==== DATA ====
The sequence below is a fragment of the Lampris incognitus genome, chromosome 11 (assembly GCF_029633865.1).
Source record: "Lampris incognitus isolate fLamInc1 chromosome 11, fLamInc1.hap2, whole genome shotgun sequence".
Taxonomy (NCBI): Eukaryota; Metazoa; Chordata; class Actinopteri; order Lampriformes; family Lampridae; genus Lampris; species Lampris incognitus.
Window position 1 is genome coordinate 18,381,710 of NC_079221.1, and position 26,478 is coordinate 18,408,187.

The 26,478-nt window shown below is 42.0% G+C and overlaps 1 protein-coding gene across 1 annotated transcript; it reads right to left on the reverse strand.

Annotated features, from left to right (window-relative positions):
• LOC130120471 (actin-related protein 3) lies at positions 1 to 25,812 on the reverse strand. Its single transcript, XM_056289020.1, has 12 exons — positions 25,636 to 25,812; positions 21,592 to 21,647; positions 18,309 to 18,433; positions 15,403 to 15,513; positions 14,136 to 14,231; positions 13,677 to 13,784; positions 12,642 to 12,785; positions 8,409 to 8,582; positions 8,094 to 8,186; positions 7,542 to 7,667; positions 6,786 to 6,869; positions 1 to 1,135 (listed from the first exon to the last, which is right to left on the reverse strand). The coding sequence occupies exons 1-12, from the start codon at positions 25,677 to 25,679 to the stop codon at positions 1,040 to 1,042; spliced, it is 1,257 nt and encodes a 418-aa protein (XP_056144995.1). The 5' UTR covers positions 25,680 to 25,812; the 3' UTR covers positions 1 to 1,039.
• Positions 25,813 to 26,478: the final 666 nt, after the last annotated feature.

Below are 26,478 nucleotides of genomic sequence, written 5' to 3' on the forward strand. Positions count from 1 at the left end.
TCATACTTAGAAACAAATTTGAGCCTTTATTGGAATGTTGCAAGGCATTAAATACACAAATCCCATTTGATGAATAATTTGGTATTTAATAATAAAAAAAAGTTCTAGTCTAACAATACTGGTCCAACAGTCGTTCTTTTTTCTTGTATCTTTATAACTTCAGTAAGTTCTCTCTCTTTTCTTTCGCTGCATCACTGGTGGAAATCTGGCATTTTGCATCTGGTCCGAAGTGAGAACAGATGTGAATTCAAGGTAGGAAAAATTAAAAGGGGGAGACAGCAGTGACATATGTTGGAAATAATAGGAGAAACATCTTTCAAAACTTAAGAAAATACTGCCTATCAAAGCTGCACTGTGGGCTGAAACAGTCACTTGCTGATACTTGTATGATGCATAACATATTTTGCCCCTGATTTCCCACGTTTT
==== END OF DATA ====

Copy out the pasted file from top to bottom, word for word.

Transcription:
The sequence below is a fragment of the Lampris incognitus genome, chromosome 11 (assembly GCF_029633865.1).
Source record: "Lampris incognitus isolate fLamInc1 chromosome 11, fLamInc1.hap2, whole genome shotgun sequence".
Taxonomy (NCBI): Eukaryota; Metazoa; Chordata; class Actinopteri; order Lampriformes; family Lampridae; genus Lampris; species Lampris incognitus.
Window position 1 is genome coordinate 18,381,710 of NC_079221.1, and position 26,478 is coordinate 18,408,187.

The 26,478-nt window shown below is 42.0% G+C and overlaps 1 protein-coding gene across 1 annotated transcript; it reads right to left on the reverse strand.

Annotated features, from left to right (window-relative positions):
• LOC130120471 (actin-related protein 3) lies at positions 1 to 25,812 on the reverse strand. Its single transcript, XM_056289020.1, has 12 exons — positions 25,636 to 25,812; positions 21,592 to 21,647; positions 18,309 to 18,433; positions 15,403 to 15,513; positions 14,136 to 14,231; positions 13,677 to 13,784; positions 12,642 to 12,785; positions 8,409 to 8,582; positions 8,094 to 8,186; positions 7,542 to 7,667; positions 6,786 to 6,869; positions 1 to 1,135 (listed from the first exon to the last, which is right to left on the reverse strand). The coding sequence occupies exons 1-12, from the start codon at positions 25,677 to 25,679 to the stop codon at positions 1,040 to 1,042; spliced, it is 1,257 nt and encodes a 418-aa protein (XP_056144995.1). The 5' UTR covers positions 25,680 to 25,812; the 3' UTR covers positions 1 to 1,039.
• Positions 25,813 to 26,478: the final 666 nt, after the last annotated feature.

Below are 26,478 nucleotides of genomic sequence, written 5' to 3' on the forward strand. Positions count from 1 at the left end.
TCATACTTAGAAACAAATTTGAGCCTTTATTGGAATGTTGCAAGGCATTAAATACACAAATCCCATTTGATGAATAATTTGGTATTTAATAATAAAAAAAAGTTCTAGTCTAACAATACTGGTCCAACAGTCGTTCTTTTTTCTTGTATCTTTATAACTTCAGTAAGTTCTCTCTCTTTTCTTTCGCTGCATCACTGGTGGAAATCTGGCATTTTGCATCTGGTCCGAAGTGAGAACAGATGTGAATTCAAGGTAGGAAAAATTAAAAGGGGGAGACAGCAGTGACATATGTTGGAAATAATAGGAGAAACATCTTTCAAAACTTAAGAAAATACTGCCTATCAAAGCTGCACTGTGGGCTGAAACAGTCACTTGCTGATACTTGTATGATGCATAACATATTTTGCCCCTGATTTCCCACGTTTT